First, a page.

If you’re already a fan of this versatile white wine, then you’re probably familiar with offerings from destinations like France, Germany, and from different parts of the US.  However, one place that you may not be aware of that is producing some truly spectacular, bright, lip-puckering and affordable Riesling is the Land of Oz.  As best-selling wine author Mark Oldman of Oldman’s Brave New World of Wine puts it:

 …their splendid Rieslings have been relegated to the shadows when they really deserve a throne of their own.

I’ll second that!!  If you haven’t had the opportunity to try one yet, two of the best Aussie regions to look for when shopping are the Clare and Eden Valleys in South Australia.  So now that I’ve beaten you down with my sermon and finished touting my penchant towards Riesling, I need to share an encounter that I had with an Australian Riesling.

Disclaimer: For some, you may not like this next part, but as Colonel Davy Crockett said, “…that don’t change the truth none.  There’s right and there’s wrong…”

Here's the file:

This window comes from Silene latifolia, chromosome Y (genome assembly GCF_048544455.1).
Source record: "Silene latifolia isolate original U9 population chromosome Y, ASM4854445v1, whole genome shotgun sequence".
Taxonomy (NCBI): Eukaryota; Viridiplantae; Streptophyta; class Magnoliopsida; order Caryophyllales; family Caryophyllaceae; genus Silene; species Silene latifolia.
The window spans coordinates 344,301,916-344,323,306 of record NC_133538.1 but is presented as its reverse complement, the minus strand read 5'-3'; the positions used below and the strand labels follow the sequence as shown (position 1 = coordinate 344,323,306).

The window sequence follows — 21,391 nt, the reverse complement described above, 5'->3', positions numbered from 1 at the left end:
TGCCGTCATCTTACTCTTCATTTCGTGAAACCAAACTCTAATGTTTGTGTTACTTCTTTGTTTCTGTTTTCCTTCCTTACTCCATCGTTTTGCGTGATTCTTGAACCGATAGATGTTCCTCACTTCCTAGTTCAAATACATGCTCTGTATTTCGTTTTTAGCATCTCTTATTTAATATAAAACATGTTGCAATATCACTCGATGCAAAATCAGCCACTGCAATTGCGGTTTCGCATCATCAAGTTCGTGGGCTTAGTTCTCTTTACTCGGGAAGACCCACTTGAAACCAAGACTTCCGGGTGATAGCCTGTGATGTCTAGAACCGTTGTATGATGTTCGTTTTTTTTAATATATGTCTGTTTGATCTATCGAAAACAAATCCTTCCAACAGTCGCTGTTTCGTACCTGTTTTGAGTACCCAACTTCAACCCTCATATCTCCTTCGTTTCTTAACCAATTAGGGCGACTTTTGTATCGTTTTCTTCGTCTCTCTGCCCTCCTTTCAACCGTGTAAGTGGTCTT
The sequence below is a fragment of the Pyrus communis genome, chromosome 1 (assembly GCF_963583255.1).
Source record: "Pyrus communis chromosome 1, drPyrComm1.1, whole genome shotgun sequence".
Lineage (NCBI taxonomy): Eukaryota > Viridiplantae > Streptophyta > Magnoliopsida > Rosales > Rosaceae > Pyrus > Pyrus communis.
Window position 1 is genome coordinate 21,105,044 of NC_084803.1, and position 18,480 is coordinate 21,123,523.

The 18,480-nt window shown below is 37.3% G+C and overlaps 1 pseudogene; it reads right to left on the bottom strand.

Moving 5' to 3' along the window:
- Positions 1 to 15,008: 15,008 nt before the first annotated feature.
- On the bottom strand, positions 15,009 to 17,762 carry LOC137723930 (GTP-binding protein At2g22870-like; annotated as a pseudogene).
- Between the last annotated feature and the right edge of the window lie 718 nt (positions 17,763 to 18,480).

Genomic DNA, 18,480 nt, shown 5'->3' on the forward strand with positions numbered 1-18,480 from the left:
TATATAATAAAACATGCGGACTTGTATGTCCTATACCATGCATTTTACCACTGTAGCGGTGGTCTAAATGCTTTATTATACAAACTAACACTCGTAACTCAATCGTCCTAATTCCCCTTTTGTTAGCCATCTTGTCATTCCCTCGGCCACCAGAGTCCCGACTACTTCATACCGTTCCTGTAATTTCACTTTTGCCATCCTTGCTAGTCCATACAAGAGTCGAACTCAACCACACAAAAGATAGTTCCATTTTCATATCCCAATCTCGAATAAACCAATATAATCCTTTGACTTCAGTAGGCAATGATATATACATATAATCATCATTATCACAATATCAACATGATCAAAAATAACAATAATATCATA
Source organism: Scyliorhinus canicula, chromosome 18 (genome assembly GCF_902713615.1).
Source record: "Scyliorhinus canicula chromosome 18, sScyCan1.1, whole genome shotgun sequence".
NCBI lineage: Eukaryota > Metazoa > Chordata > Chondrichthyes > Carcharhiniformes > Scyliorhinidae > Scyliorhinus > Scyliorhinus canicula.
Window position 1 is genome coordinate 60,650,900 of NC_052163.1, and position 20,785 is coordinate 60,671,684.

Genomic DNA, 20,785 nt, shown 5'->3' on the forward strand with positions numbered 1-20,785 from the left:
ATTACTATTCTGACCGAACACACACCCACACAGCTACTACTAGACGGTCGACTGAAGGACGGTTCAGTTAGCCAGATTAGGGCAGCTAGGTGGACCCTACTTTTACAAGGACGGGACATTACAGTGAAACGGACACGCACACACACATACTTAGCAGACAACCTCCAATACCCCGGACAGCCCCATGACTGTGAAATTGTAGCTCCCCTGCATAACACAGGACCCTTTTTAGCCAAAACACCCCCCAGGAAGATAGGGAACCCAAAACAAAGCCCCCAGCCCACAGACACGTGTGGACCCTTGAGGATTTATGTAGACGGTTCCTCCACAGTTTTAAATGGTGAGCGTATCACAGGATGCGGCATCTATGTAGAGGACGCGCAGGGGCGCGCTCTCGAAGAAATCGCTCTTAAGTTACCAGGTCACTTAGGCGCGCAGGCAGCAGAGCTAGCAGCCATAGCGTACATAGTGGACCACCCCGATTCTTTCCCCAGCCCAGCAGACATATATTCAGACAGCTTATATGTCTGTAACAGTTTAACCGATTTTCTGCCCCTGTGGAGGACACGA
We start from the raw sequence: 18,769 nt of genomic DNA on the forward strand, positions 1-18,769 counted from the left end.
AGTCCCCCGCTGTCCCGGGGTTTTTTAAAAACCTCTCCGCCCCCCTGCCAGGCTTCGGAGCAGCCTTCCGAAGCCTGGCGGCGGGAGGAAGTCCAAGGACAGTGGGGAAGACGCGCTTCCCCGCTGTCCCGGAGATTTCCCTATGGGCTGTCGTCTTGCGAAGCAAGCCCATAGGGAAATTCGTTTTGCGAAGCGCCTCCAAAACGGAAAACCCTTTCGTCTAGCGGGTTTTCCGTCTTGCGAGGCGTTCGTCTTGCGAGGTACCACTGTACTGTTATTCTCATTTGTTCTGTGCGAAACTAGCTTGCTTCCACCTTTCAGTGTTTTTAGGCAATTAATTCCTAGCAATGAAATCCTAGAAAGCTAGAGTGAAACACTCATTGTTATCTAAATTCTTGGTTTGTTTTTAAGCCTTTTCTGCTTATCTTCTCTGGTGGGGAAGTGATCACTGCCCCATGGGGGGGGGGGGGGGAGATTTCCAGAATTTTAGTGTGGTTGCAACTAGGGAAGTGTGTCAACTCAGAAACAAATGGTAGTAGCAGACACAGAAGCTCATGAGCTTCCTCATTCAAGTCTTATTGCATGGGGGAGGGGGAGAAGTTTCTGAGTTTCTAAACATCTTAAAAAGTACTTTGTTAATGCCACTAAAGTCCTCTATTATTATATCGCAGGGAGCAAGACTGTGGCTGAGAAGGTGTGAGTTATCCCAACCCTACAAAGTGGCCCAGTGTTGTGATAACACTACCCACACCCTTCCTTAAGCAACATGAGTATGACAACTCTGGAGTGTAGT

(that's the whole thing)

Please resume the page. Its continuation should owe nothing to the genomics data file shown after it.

Last night, I endured (not for long thankfully) one of the most devastating losses in quite some time; and sadly, I need to recommend a strong “Beware” on the 2006 Lindemans Bin 75 Riesling.

Lindemans is usually a very reliable Aussie producer, so how can that be?!

Let me start off by saying that Lindemans is one of the largest and premier names in Australian wine; and quite frankly, I’ve never had an awful experience with any of their selections over the years.  However, when I opened up the 2006 Lindemans Bin 75 Riesling, it felt as though I had been turned into a two-stroke engine getting filled with one part gasoline to one part oil.  Sadly, this Aussie Riesling had such an overwhelming and persistent petrol component to it that it was nearly impossible to consume.  To be fair, the rubber meets the road, or petrol factor, is something that can happen to Rieslings as they start to age and mature.  Interestingly enough, this unique profile is actually something that many Riesling collectors pay big bucks to experience.  I’ll pass…

1 star out of 4 for the 2006 Lindemans Bin 75 Riesling (Price:  $8 US).  Caveat emptor!